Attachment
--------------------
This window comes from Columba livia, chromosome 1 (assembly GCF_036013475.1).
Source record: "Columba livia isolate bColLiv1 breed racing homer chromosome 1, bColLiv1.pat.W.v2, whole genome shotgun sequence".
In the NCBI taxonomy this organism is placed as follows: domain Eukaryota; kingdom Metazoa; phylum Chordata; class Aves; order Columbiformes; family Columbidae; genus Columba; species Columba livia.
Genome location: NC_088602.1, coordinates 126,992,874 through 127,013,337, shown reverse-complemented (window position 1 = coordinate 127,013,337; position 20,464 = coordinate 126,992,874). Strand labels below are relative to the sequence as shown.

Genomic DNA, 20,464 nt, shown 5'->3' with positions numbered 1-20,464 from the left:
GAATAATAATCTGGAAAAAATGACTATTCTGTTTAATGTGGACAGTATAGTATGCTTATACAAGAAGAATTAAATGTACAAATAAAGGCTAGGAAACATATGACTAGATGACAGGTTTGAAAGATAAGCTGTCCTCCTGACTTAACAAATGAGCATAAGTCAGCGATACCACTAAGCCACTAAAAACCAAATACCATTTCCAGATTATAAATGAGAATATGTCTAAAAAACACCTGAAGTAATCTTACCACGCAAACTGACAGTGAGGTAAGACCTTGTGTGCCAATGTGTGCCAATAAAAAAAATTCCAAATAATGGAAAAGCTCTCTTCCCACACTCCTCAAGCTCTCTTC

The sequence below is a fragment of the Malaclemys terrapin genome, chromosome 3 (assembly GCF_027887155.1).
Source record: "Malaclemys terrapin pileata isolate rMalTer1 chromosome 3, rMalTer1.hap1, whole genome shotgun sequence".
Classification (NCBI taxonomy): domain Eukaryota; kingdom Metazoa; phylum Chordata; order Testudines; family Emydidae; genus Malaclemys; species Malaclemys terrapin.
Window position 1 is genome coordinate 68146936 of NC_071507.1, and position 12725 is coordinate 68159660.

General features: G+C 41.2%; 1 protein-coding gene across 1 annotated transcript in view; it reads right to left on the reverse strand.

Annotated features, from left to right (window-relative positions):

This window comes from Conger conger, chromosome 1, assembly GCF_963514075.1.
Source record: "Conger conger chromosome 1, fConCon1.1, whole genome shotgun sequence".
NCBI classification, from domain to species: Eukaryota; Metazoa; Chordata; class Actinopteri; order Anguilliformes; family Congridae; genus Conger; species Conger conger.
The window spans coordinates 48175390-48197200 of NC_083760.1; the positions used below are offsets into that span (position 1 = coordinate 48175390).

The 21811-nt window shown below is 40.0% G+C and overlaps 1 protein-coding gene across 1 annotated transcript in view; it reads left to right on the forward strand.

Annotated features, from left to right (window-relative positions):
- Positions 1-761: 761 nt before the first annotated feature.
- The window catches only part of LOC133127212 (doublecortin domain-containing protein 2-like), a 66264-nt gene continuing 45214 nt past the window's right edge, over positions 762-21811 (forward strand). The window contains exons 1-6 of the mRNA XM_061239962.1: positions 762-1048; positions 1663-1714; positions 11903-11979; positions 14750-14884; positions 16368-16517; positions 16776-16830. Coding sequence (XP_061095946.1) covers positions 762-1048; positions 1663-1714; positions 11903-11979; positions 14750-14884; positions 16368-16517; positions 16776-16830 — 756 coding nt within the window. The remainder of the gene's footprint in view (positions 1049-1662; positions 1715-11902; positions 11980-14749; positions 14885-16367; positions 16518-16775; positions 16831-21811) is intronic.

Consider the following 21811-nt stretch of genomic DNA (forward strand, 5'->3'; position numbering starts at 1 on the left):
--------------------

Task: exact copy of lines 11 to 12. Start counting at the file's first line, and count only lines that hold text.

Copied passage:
General features: G+C 41.2%; 1 protein-coding gene across 1 annotated transcript in view; it reads right to left on the reverse strand.

Annotated features, from left to right (window-relative positions):